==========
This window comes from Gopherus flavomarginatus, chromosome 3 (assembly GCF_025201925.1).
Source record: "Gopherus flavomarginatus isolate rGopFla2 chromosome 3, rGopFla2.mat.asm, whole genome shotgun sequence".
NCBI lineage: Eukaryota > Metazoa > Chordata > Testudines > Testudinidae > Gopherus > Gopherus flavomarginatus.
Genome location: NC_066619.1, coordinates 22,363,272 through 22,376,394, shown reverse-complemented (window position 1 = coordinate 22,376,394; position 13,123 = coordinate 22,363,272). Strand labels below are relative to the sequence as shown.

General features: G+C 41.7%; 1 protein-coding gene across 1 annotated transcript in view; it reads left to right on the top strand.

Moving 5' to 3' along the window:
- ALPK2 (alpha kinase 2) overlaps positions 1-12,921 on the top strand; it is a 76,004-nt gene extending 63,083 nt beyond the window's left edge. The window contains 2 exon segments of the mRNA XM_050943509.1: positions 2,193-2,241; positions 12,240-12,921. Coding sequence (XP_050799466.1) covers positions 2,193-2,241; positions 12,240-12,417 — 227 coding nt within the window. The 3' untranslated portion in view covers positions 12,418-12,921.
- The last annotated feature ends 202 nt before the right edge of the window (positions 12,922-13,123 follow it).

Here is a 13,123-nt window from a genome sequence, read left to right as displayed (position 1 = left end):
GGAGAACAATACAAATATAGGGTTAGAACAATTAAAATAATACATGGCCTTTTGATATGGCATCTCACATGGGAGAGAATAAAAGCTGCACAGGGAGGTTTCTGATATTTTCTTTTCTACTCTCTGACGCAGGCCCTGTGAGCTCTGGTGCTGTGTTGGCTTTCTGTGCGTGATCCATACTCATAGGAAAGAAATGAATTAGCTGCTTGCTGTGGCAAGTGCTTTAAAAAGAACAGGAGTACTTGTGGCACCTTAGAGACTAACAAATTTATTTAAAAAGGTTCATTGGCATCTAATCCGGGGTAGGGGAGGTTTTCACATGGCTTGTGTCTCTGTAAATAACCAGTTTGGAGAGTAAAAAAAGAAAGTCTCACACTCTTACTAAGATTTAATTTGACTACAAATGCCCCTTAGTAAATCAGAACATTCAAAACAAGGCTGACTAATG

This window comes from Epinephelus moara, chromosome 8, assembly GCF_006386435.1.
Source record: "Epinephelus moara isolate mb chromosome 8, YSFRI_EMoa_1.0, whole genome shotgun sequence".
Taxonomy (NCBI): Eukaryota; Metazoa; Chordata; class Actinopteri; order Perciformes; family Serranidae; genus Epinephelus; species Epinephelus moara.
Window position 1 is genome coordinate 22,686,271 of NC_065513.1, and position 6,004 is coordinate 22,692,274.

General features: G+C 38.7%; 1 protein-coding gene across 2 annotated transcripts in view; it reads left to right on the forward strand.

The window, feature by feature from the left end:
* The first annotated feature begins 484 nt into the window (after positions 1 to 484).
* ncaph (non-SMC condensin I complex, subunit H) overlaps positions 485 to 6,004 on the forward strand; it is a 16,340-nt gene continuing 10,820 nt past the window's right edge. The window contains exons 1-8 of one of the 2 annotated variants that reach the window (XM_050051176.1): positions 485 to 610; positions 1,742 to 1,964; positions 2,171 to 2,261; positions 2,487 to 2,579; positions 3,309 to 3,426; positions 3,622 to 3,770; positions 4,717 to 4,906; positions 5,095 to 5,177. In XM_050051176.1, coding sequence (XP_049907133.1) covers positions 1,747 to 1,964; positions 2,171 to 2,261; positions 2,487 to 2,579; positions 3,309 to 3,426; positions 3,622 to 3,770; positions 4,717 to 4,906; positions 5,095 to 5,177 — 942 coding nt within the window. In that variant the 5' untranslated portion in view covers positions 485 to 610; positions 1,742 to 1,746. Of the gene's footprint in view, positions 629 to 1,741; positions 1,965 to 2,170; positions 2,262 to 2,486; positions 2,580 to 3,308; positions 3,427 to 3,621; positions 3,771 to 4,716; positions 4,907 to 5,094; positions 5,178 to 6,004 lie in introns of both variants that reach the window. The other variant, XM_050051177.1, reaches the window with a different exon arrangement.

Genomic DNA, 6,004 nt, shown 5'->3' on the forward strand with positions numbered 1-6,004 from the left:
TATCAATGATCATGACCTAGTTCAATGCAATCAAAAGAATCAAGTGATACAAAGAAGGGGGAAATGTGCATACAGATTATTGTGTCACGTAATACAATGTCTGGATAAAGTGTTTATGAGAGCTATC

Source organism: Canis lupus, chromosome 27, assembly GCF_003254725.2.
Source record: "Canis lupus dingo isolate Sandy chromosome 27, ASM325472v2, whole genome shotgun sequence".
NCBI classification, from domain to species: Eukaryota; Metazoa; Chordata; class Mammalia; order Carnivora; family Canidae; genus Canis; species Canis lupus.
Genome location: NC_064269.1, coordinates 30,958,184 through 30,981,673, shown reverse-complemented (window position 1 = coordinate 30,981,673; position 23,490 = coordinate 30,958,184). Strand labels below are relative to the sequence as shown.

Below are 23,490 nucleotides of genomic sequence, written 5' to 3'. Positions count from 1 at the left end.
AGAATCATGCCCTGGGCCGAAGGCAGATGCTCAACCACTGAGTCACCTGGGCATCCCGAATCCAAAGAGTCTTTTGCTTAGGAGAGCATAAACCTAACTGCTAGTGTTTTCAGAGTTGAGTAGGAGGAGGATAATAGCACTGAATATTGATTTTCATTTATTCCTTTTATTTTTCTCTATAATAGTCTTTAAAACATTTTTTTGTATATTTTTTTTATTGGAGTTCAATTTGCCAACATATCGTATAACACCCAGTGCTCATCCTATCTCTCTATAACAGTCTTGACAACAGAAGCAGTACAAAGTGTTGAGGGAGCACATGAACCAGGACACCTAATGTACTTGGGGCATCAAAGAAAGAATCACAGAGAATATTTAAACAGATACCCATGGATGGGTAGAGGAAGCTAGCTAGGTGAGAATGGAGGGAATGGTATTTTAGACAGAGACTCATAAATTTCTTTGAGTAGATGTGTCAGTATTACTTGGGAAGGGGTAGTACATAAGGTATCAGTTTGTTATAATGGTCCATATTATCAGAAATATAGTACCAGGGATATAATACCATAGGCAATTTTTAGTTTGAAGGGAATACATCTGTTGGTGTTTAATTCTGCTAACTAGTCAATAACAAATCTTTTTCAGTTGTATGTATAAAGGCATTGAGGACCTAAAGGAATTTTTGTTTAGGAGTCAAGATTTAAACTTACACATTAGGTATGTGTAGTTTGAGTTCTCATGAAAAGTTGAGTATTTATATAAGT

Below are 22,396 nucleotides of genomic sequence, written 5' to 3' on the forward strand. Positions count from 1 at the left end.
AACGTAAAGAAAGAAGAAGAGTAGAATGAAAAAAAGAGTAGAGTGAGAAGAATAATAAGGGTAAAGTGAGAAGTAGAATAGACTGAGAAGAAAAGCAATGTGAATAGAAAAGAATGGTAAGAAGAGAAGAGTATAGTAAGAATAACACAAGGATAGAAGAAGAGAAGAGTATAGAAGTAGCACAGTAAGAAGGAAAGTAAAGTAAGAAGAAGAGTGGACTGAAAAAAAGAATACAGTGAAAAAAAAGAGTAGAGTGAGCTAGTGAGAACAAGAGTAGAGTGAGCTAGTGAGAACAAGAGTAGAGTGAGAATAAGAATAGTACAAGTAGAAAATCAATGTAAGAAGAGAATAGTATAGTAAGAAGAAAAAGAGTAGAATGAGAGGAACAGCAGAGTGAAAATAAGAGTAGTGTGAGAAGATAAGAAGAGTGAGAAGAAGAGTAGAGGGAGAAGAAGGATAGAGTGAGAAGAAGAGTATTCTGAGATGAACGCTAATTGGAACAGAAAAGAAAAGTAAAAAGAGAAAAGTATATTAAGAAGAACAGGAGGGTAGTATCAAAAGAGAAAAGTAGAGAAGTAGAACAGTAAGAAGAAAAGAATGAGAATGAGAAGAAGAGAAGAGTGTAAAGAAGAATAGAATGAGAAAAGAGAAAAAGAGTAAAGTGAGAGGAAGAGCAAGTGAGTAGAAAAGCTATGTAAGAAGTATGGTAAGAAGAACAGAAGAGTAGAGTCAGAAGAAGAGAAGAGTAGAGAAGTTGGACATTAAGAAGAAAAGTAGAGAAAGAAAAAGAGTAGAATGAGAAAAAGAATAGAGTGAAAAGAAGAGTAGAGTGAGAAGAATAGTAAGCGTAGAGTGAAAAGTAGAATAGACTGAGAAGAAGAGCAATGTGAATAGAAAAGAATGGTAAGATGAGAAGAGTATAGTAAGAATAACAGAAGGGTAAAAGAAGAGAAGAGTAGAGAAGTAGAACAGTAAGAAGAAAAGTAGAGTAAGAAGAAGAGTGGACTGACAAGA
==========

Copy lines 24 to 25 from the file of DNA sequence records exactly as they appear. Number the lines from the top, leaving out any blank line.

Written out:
Genome location: NC_064269.1, coordinates 30,958,184 through 30,981,673, shown reverse-complemented (window position 1 = coordinate 30,981,673; position 23,490 = coordinate 30,958,184). Strand labels below are relative to the sequence as shown.

Below are 23,490 nucleotides of genomic sequence, written 5' to 3'. Positions count from 1 at the left end.